Viscosity of Oxygenated Fuel: A Model Based on Eyring's Absolute Rate Theory

Chenyang Zhu, Feng Yang, Xiangyang Liu, Waheed Afzal, Maogang He (Corresponding Author)

Research output: Contribution to journalArticlepeer-review

24 Citations (Scopus)
4 Downloads (Pure)


A viscosity model was proposed for oxygenated fuel components; it was based on Eyring’s absolute rate theory and a cubic equation of state Soave-Redlich-Kwong. The viscosity was associated with flow energy which could be divided into the activation energy and the vacancy-formation energy, and then a reference state for simplifying the calculation process was introduced in the present model. This work also reported a viscosity database at temperatures from 243.15 K to 413.15 K and pressures up to 200 MPa for 31 oxygenated fuel components containing alcohols, esters and ethers in order to verify the proposed model. The average absolute relative deviations between calculated and experimental data were lower than 2.37%. Furthermore, the free-volume model, which has a similar consideration of flow energy with this work, was chosen to further investigate the performance of the present model, and in general, the present model showed a better accuracy than the free-volume model. Finally, it was shown that the proposed model could be extended to the mixtures successfully.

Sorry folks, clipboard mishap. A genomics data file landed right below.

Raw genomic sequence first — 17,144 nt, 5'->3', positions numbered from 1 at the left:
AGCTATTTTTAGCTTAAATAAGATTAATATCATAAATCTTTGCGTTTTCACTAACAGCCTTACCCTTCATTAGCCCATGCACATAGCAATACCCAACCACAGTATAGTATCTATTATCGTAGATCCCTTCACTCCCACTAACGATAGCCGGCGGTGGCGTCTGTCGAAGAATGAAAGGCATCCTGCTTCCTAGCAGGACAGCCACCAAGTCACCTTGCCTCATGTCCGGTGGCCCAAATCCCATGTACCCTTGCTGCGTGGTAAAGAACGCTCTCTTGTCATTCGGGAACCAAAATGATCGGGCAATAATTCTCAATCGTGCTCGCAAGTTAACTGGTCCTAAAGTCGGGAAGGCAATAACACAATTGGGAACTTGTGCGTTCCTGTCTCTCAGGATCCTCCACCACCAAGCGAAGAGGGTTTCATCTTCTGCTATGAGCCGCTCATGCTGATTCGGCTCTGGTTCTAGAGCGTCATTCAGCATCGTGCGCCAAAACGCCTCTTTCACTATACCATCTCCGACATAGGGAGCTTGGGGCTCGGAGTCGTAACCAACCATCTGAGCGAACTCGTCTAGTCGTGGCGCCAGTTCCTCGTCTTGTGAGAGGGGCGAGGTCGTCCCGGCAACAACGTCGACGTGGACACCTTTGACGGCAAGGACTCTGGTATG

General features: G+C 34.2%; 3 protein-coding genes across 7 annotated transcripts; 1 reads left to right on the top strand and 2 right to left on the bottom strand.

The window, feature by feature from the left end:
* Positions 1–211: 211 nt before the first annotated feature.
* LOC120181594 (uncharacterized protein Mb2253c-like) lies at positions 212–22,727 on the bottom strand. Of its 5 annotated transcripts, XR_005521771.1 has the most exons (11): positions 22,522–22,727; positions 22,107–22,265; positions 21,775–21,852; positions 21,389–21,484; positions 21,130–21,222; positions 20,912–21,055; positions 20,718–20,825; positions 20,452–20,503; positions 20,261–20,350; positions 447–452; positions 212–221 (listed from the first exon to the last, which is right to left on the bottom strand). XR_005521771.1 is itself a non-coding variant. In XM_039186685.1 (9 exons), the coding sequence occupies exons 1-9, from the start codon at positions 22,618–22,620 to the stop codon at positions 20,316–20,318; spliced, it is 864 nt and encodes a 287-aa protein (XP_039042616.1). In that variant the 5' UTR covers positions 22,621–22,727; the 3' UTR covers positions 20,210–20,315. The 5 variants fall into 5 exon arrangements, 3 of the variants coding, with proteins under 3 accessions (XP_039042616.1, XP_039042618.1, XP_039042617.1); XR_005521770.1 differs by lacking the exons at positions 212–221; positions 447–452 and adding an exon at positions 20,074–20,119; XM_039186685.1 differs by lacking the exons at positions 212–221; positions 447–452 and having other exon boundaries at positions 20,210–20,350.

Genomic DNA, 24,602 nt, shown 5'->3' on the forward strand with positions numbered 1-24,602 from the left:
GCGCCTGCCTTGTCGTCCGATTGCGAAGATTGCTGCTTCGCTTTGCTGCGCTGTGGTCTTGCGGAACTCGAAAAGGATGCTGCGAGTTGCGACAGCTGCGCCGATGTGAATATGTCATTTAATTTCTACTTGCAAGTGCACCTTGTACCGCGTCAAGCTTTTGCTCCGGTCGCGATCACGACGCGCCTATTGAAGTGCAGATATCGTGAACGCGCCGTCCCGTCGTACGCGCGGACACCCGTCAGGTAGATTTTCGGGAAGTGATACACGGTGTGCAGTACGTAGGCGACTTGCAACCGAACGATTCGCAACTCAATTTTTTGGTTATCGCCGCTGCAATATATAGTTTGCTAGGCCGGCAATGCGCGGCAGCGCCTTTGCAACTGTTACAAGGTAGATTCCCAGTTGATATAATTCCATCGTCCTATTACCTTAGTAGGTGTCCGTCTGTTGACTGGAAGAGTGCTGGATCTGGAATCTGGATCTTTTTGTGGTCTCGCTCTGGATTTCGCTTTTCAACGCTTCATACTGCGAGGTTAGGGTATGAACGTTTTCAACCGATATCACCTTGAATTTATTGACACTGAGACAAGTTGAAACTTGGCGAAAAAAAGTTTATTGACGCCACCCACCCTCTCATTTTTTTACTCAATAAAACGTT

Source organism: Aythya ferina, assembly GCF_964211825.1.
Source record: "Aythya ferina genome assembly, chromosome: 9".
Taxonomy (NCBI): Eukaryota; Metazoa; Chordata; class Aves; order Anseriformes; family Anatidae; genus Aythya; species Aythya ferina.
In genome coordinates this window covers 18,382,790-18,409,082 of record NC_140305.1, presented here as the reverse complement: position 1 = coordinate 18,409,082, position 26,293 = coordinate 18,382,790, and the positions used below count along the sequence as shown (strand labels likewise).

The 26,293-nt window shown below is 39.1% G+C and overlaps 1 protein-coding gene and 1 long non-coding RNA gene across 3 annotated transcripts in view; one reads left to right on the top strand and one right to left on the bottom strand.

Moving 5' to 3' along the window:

Original languageEnglish
Pages (from-to)218-226
Number of pages9
Early online date17 Dec 2018
Publication statusPublished - 1 Apr 2019

Bibliographical note

The authors gratefully acknowledge the supports provided by the National Science Fund for Distinguished Young Scholars of China [No. 51525604], the Foundation for Innovative Research Groups of the National Natural Science Foundation of China [No.51721004], the National Basic Research Program of China [No. 2015CB251502] and 111 Project [No. B16038].


  • viscosity
  • Eyring's absolute rate theory
  • Flow energy
  • Oxygenated fuel
  • Free-volume model


Dive into the research topics of 'Viscosity of Oxygenated Fuel: A Model Based on Eyring's Absolute Rate Theory'. Together they form a unique fingerprint.

Cite this